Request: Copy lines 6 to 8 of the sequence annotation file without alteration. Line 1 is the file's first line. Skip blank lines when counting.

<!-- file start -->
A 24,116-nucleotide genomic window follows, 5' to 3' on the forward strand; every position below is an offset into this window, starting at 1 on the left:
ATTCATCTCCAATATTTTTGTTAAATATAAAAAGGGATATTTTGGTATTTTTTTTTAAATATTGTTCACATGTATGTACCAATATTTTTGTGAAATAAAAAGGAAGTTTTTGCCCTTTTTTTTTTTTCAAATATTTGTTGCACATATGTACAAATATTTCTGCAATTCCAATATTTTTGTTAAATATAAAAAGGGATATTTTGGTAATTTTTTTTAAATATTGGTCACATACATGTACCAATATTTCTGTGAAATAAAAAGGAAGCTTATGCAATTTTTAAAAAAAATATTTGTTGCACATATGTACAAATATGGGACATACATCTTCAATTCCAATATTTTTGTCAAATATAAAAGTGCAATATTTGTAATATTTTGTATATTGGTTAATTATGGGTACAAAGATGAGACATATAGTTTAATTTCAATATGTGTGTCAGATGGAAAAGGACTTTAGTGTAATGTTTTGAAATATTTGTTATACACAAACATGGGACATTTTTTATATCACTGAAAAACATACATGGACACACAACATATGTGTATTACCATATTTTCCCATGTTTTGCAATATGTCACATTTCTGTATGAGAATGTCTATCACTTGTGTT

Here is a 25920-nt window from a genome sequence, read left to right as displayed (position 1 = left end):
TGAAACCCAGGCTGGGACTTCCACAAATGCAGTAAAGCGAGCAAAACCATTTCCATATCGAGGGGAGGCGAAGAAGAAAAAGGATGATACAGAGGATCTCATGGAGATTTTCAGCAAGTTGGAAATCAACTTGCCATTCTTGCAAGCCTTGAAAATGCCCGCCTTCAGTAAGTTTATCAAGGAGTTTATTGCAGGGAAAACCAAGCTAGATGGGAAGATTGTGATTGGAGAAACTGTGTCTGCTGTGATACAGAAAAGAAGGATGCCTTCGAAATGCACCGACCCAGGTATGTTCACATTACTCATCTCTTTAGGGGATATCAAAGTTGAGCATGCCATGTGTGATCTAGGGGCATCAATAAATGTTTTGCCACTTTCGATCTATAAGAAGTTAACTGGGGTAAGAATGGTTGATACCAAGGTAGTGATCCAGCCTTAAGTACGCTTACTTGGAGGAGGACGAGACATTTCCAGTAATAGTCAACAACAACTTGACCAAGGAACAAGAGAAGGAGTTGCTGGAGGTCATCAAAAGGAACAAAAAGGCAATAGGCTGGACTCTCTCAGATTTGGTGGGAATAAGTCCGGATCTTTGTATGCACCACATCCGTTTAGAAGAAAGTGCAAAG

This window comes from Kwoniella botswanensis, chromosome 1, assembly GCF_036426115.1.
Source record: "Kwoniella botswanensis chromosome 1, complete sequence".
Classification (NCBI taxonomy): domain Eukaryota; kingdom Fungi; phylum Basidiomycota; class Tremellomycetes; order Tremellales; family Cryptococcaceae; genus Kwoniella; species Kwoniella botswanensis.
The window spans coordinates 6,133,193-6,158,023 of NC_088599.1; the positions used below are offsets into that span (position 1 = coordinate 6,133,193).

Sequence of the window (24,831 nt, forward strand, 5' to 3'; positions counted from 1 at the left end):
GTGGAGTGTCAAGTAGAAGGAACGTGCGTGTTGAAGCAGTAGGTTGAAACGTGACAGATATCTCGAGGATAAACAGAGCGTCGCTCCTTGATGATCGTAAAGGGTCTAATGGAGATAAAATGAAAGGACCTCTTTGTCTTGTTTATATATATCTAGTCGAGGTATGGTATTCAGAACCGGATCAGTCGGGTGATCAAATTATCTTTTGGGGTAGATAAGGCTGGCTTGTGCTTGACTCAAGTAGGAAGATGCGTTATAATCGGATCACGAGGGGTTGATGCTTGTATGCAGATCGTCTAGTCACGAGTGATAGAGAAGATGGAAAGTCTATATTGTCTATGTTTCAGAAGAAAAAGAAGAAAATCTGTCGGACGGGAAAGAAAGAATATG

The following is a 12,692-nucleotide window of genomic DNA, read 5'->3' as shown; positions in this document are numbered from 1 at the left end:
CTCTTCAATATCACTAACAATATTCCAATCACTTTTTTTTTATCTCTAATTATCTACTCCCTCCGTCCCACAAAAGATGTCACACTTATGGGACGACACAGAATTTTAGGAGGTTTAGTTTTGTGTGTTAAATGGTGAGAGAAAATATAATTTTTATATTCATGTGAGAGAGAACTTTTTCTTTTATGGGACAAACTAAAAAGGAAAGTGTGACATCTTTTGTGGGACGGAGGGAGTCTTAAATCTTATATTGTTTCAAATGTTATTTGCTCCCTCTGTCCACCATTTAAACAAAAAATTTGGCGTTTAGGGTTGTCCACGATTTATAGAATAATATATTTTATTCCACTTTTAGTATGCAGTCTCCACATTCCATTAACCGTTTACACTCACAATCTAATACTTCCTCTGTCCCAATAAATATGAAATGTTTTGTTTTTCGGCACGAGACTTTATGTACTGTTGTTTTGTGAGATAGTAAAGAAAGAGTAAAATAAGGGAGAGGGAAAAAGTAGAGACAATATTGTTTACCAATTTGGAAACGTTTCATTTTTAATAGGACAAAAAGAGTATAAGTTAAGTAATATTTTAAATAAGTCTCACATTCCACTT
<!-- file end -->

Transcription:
Source record: "Kwoniella botswanensis chromosome 1, complete sequence".
Classification (NCBI taxonomy): domain Eukaryota; kingdom Fungi; phylum Basidiomycota; class Tremellomycetes; order Tremellales; family Cryptococcaceae; genus Kwoniella; species Kwoniella botswanensis.
The window spans coordinates 6,133,193-6,158,023 of NC_088599.1; the positions used below are offsets into that span (position 1 = coordinate 6,133,193).